Capital or investment costs is an important factor in the design of fume hood systems. This relates to the capital cost of the supply and exhaust fans, duct work, boiler and chillers, and other equipment related to the movement and conditioning of the outside air brought into and exhausted from the building through the fume hoods. The size, capacity and cost of this equipment is integrally related to the peak capacity of air volume to be exhausted from the hoods. This total volume is in turn directly related to the face velocities of those hoods. For example, a 20% reduction in the face velocity for which the building hoods are designed, from 100 FPM to 80 FPM allows for a 20% reduction in the required capacity of the system air handling equipment.
Consequently, there are strong economic reasons for using the lowest face velocity which still produces acceptable fume hood capture and containment. Much research has been performed recently on the factors affecting this minimum acceptable face velocity. For example, with a fume hood having no equipment in the first 6" back from the sash, uniform face velocity distribution across the face of the hood, and no high cross drafts, the face velocity can be set to 60 FPM and excellent containment will occur. However, spillage will occur at 60 FPM if people walk past the hood, someone waves their arms near the opening or supply air diffusers blow air past the corners in front of the hood. All these disturbances create cross drafts and challenges to the fume hood containment which can pull fumes out of the hood. Increasing the face velocity to 100 or 125 FPM significantly reduces the spillage caused by these factors. Above 150 FPM, the air flow into the hood can become turbulent creating eddy currents and local low pressure areas which can also create spillage.
Because of the above factors, many laboratories operate their hoods at 100 to 125 FPM. Others allow the face velocities to drop to 70 to 80 FPM when the laboratories are unoccupied and operators are not near the hood where they might create crossdrafts from their motions. A very few companies operate their hoods at 60 FPM, but only with strict operating guidelines in order to prevent disturbance of the fume hood's containment.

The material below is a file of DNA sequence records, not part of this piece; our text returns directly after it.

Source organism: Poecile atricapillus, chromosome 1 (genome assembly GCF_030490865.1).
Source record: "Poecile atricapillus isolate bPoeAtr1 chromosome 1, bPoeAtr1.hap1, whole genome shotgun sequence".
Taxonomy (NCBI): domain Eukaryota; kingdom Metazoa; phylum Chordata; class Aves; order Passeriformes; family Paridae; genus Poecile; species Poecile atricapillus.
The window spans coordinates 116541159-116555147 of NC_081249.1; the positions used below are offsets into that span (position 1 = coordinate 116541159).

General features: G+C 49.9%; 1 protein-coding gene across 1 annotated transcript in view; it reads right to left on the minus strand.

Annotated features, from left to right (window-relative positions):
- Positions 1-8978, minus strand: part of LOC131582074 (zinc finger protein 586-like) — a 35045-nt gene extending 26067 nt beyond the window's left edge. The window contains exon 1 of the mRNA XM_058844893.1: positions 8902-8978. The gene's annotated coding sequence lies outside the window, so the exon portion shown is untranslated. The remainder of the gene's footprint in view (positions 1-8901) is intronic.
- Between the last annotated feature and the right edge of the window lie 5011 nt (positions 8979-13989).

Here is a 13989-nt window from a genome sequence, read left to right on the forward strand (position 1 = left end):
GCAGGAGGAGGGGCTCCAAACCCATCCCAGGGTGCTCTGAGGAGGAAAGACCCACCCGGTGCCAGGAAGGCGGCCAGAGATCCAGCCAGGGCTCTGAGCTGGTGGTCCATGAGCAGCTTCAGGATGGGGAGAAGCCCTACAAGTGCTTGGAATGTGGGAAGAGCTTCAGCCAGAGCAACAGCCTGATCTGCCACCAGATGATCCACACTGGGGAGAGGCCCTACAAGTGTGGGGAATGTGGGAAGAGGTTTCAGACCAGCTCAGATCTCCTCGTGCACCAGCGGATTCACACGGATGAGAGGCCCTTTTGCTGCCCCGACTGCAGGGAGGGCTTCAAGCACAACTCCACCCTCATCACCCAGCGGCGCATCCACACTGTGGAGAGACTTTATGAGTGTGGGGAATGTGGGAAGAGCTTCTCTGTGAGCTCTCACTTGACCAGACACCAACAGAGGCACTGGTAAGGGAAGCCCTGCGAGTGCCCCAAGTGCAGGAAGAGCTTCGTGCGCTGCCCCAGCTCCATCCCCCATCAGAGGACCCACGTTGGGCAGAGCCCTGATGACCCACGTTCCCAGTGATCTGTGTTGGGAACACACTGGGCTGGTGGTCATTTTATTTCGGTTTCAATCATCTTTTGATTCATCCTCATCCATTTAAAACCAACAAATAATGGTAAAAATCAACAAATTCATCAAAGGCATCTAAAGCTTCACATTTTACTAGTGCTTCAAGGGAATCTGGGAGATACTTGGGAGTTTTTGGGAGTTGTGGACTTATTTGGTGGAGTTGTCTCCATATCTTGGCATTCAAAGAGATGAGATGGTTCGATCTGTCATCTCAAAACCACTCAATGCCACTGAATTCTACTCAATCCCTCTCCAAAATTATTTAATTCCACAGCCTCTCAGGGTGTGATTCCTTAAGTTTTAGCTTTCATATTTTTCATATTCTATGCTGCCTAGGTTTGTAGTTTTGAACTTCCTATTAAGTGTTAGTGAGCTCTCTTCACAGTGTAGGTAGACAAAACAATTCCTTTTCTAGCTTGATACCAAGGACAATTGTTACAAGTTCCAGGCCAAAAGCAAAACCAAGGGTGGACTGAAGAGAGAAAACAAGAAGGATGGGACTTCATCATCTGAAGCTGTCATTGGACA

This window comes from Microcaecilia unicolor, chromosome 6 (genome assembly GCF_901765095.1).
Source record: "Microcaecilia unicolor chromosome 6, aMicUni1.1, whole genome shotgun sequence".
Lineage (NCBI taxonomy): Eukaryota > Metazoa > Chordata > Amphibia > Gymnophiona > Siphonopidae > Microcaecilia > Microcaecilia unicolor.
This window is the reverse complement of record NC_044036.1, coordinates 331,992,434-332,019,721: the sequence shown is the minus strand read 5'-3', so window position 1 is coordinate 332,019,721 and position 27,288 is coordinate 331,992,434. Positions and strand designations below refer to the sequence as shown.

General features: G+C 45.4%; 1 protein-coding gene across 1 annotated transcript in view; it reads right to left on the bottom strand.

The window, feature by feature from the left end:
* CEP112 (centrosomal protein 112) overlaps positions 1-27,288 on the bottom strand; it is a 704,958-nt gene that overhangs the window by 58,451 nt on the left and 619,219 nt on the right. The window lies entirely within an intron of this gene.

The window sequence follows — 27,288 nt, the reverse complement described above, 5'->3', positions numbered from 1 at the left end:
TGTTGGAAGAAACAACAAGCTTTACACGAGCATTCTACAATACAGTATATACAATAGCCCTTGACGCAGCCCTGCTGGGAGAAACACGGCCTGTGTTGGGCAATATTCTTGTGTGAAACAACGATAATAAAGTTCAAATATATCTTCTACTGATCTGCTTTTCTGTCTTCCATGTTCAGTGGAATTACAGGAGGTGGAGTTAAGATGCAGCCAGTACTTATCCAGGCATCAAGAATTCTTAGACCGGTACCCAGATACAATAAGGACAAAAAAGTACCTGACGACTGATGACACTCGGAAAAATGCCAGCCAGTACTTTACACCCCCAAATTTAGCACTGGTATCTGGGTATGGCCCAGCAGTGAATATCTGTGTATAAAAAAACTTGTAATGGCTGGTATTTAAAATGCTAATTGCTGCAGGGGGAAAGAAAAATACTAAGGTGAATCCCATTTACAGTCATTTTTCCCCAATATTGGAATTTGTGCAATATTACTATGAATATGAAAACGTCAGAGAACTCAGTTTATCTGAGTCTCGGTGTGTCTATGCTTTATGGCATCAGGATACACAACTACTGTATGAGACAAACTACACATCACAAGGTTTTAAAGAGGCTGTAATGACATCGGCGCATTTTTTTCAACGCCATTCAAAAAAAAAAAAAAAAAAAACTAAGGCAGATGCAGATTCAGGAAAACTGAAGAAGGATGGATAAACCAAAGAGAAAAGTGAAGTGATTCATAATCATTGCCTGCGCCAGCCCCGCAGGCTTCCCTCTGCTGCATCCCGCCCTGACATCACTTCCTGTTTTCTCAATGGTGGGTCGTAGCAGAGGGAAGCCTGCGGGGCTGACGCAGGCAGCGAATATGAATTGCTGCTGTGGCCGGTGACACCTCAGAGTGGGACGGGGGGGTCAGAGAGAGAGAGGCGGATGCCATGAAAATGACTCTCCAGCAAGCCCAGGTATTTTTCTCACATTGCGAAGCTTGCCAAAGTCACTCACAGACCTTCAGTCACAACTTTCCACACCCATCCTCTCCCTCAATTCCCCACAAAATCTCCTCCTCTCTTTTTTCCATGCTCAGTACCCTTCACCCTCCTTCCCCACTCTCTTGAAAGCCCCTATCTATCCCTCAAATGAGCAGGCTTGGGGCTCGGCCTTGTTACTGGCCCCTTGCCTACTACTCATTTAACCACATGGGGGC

In order to save energy and reduce the peak air capacity in laboratories, fume hood control systems are presently used that maintain a constant face velocity independent of the sash opening. Early versions of these systems operated by changing volume in a two or three step operation based on the sash height or the amount of sash opening. Much better and more recent systems provide continuous control of the air volume based on sash position and are referred to as variable air volume systems. An example of one of these systems is described in U.S. Pat. Nos. 4,528,898 and 4,706,553. These systems work well, but are dependent on the operator lowering the sash. When the operator does lower the sash, the exhaust, and typically also the room supply air volume, are reduced proportionately which generates the energy savings. If many hoods are used in a building with these controls, both the average and typical peak total air volumes will be reduced due to the diversity in the hood's operation. In other words, it is unlikely that all the hoods will be fully open at any one time. A problem for the building designer, however, is in estimating how much diversity will actually occur in the building. Consequently, many designers take a worst case view and don't size the buildings capacity below or much below the 100% capacity assumption of all the hoods full open at the same time. This is done because the designer is concerned that the users will not lower the sash when leaving the hood area. This is unfortunate because studies have shown that operators spend only a small fraction of their time in front of the hood.